ALBANY, Ga. -- There will be no ferris wheel or cotton candy at this county fair, but you may find it entertaining, and it could even save your life.
The Albany and Dougherty County Flood and Severe Weather Preparedness Fair will feature indoor exhibits at the Thronateeska Science Museum, 100 W. Roosevelt Ave. from 10 a.m. to 4 p.m. Saturday. Outdoor displays will be at the Flint RiverQuarium Parking Lot, 101 Pine Ave. The fair is free to the public.
According to coordinator Peggy Hegarty of Albany Planning and Development Services, sufficient time has passed since the "great floods" of 1994, and 1998, so that many area residents are unaware of potential dangers and are unprepared should they arise. In addition, public educational programs like the upcoming fair generate "points" toward lower flood insurance rates from the federal government.
"The insurance fund is maybe $17 billion in debt right now, because of disasters like Hurricane Katrina," Hegarty said. "The rates will steady increase and tends to make people think more seriously about where they move or build a home."
Hegarty said that while the flood of 1994 was called a "500-year" event, many don't realize that rather than cycling just twice each century, there is actually a 0.2 percent chance in any given year a flood of that magnitude will occur. The fair will also address severe weather situations, which may or may not produce flooding, such as hurricanes or the devastating Albany tornado of 1940.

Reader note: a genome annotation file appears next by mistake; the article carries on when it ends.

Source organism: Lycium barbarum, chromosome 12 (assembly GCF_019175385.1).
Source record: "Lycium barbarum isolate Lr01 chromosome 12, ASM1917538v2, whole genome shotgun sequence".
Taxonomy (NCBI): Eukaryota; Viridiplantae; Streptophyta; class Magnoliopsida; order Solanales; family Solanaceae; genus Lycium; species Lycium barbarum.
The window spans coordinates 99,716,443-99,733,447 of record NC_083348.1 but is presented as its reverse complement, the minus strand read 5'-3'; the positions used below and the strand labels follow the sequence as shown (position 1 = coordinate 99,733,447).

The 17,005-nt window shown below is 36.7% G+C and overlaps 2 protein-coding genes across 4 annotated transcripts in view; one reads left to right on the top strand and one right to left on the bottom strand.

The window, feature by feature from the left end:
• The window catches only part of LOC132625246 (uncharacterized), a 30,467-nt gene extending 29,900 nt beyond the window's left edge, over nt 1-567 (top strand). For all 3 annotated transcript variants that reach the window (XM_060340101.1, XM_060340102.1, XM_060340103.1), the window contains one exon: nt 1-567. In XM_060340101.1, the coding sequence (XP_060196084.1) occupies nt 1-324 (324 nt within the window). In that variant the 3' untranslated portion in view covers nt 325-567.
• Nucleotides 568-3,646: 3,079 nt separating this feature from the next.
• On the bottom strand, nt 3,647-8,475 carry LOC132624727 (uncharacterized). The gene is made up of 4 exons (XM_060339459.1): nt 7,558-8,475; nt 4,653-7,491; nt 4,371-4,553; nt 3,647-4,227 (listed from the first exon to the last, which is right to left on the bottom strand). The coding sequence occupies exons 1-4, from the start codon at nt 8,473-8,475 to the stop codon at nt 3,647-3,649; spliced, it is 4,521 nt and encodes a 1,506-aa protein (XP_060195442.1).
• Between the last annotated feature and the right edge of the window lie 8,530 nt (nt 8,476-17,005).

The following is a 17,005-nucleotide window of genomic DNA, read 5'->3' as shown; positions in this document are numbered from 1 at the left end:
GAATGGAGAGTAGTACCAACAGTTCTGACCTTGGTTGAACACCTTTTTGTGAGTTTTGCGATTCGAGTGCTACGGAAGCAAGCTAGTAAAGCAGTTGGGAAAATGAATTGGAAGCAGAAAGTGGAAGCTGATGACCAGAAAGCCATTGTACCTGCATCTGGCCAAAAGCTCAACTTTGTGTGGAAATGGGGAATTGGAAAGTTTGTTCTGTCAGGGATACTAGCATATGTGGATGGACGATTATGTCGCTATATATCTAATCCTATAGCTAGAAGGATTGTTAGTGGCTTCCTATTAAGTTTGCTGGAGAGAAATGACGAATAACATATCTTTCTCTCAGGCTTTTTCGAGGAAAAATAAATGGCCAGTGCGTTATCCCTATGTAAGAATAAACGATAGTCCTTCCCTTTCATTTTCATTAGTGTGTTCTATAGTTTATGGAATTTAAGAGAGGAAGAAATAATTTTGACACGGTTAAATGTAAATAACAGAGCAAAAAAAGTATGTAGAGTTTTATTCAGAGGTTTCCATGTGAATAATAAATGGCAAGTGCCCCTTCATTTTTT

According to Hegarty, the important exhibits everyone should experience include flood mapping, where properties can be quickly researched to reveal the degree of flood risk, the preparedness exhibit, where FEMA pamphlets are available on how to prepare for flooding and severe weather, as well as the list of alert systems to be utilized for information.
Examples of the systems include radio, severe weather radio. TV and Internet websites. At the Science Museum, where Hegarty says viewing should begin, Albany and Dougherty County residents may enroll in the CodeRED program, a no-cost entry into a special telephone calling system designed to warn of impending flood or severe weather. For CodeRED information contact Jim Vaught, deputy director of Albany Dougherty County Emergency Management Agency at (229) 431-2155.
Hegarty said the fair will also include exhibits on the history of flooding, past coverage of the Albany floods, flood insurance information, pet safety information, door prizes, a mobile command unit tour and more.
According to Hegarty, a unique scavenger hunt will take place from the science museum exhibits to the path to Riverfront Park up to the RiverQuarium parking lot. Prizes will be given to those completing the hunt.
The Archives Department of the Thronateeska Heritage Center will be conducting an oral history project at the fair to document personal experiences of the 1994 flood. Hegarty said those willing to interview for the project may contact Cathy Flohre, Thronateeska archivist, for additional information.
Agencies participating in the fair include The National Weather Service, MCLB, Emergency Management Agency and Albany Dougherty Search and Rescue Squad and many more, Hegarty said.